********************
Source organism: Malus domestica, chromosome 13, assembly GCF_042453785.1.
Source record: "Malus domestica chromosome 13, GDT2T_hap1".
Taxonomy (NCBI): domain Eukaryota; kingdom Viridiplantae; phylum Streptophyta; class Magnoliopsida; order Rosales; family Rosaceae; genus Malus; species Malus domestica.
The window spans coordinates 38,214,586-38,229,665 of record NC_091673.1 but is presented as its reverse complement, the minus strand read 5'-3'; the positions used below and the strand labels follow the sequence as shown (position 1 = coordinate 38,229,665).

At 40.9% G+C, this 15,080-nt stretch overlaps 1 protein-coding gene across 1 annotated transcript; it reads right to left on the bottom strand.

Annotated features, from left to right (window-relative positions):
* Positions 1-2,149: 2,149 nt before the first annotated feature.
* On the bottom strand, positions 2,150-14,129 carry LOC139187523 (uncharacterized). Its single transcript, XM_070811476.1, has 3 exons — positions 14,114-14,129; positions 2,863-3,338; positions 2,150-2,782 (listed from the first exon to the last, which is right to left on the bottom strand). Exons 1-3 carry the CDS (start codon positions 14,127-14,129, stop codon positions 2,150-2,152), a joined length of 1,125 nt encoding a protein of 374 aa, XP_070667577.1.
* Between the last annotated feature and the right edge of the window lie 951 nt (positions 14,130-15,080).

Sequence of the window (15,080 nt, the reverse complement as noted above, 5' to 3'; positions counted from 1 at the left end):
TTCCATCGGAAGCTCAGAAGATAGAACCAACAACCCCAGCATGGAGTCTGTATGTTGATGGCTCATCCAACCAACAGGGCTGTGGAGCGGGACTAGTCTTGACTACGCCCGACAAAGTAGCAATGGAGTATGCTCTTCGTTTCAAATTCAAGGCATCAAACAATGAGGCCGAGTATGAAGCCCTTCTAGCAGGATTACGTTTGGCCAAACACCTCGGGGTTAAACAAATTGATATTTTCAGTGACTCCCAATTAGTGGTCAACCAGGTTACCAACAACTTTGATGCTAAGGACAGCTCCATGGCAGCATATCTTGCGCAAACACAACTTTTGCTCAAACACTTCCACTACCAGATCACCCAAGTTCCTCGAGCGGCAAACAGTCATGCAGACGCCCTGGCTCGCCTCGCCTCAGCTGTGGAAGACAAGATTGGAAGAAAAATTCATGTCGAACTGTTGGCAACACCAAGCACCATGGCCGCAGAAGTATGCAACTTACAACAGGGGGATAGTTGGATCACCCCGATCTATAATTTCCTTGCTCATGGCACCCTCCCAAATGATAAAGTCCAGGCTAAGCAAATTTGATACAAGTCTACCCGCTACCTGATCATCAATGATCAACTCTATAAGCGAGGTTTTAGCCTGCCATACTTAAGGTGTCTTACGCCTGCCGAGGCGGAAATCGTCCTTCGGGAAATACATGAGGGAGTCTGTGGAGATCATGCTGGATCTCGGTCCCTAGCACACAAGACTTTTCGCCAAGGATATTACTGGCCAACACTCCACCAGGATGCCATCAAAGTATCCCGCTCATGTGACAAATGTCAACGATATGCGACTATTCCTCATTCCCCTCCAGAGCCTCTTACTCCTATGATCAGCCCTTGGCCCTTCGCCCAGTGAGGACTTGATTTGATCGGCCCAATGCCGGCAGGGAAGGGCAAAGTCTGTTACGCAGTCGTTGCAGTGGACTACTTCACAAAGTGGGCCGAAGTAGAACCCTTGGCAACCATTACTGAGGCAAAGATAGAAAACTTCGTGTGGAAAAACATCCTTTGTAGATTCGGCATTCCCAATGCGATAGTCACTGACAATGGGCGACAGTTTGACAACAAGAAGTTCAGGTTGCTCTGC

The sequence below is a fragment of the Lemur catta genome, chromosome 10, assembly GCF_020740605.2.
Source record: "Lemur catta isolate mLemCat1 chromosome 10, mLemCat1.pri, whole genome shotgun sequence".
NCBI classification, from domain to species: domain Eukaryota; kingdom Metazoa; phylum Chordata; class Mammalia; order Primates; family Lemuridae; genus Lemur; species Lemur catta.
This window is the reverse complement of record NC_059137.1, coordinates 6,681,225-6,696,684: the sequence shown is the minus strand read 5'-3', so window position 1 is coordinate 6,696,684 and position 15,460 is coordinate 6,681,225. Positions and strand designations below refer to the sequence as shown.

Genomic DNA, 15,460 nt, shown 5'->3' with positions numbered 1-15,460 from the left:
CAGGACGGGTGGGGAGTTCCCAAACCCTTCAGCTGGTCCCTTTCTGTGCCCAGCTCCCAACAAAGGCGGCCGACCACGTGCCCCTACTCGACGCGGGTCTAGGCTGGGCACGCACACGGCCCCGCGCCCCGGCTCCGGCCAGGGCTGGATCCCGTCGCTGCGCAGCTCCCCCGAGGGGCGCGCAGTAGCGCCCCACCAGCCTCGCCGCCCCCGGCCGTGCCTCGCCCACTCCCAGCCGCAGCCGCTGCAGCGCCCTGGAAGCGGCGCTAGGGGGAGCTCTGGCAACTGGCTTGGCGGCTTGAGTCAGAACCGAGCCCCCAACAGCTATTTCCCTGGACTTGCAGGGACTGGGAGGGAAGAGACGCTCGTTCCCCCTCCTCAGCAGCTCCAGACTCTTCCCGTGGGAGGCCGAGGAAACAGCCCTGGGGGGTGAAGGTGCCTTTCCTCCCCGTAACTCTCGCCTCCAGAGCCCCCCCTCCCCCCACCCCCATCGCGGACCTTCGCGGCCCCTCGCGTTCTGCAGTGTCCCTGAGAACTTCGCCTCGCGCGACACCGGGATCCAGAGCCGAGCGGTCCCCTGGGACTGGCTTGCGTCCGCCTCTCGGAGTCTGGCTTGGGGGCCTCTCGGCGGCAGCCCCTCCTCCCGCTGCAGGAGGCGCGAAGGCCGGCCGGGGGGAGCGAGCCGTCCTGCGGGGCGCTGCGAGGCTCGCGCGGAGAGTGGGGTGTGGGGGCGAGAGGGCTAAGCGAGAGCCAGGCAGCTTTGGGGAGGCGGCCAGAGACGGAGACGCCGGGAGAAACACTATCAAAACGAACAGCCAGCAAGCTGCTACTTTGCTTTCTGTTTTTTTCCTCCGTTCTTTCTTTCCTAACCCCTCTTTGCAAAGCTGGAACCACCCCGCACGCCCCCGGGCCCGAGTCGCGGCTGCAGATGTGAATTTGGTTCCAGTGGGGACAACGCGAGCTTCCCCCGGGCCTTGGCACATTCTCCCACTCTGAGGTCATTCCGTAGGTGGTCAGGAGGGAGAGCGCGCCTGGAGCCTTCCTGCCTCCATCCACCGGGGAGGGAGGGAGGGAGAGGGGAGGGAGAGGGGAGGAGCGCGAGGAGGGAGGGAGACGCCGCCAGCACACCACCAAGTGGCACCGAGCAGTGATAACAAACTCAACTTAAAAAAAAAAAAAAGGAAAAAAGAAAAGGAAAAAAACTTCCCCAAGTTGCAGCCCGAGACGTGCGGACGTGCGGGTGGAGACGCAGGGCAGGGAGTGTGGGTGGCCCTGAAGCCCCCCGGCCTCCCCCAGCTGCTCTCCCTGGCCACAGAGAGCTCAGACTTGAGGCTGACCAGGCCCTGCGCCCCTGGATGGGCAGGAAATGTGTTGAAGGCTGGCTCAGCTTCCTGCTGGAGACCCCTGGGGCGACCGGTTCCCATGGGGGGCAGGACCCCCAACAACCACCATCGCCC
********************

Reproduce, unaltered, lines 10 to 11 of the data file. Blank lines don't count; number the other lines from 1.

Sequence of the window (15,080 nt, the reverse complement as noted above, 5' to 3'; positions counted from 1 at the left end):
TTCCATCGGAAGCTCAGAAGATAGAACCAACAACCCCAGCATGGAGTCTGTATGTTGATGGCTCATCCAACCAACAGGGCTGTGGAGCGGGACTAGTCTTGACTACGCCCGACAAAGTAGCAATGGAGTATGCTCTTCGTTTCAAATTCAAGGCATCAAACAATGAGGCCGAGTATGAAGCCCTTCTAGCAGGATTACGTTTGGCCAAACACCTCGGGGTTAAACAAATTGATATTTTCAGTGACTCCCAATTAGTGGTCAACCAGGTTACCAACAACTTTGATGCTAAGGACAGCTCCATGGCAGCATATCTTGCGCAAACACAACTTTTGCTCAAACACTTCCACTACCAGATCACCCAAGTTCCTCGAGCGGCAAACAGTCATGCAGACGCCCTGGCTCGCCTCGCCTCAGCTGTGGAAGACAAGATTGGAAGAAAAATTCATGTCGAACTGTTGGCAACACCAAGCACCATGGCCGCAGAAGTATGCAACTTACAACAGGGGGATAGTTGGATCACCCCGATCTATAATTTCCTTGCTCATGGCACCCTCCCAAATGATAAAGTCCAGGCTAAGCAAATTTGATACAAGTCTACCCGCTACCTGATCATCAATGATCAACTCTATAAGCGAGGTTTTAGCCTGCCATACTTAAGGTGTCTTACGCCTGCCGAGGCGGAAATCGTCCTTCGGGAAATACATGAGGGAGTCTGTGGAGATCATGCTGGATCTCGGTCCCTAGCACACAAGACTTTTCGCCAAGGATATTACTGGCCAACACTCCACCAGGATGCCATCAAAGTATCCCGCTCATGTGACAAATGTCAACGATATGCGACTATTCCTCATTCCCCTCCAGAGCCTCTTACTCCTATGATCAGCCCTTGGCCCTTCGCCCAGTGAGGACTTGATTTGATCGGCCCAATGCCGGCAGGGAAGGGCAAAGTCTGTTACGCAGTCGTTGCAGTGGACTACTTCACAAAGTGGGCCGAAGTAGAACCCTTGGCAACCATTACTGAGGCAAAGATAGAAAACTTCGTGTGGAAAAACATCCTTTGTAGATTCGGCATTCCCAATGCGATAGTCACTGACAATGGGCGACAGTTTGACAACAAGAAGTTCAGGTTGCTCTGC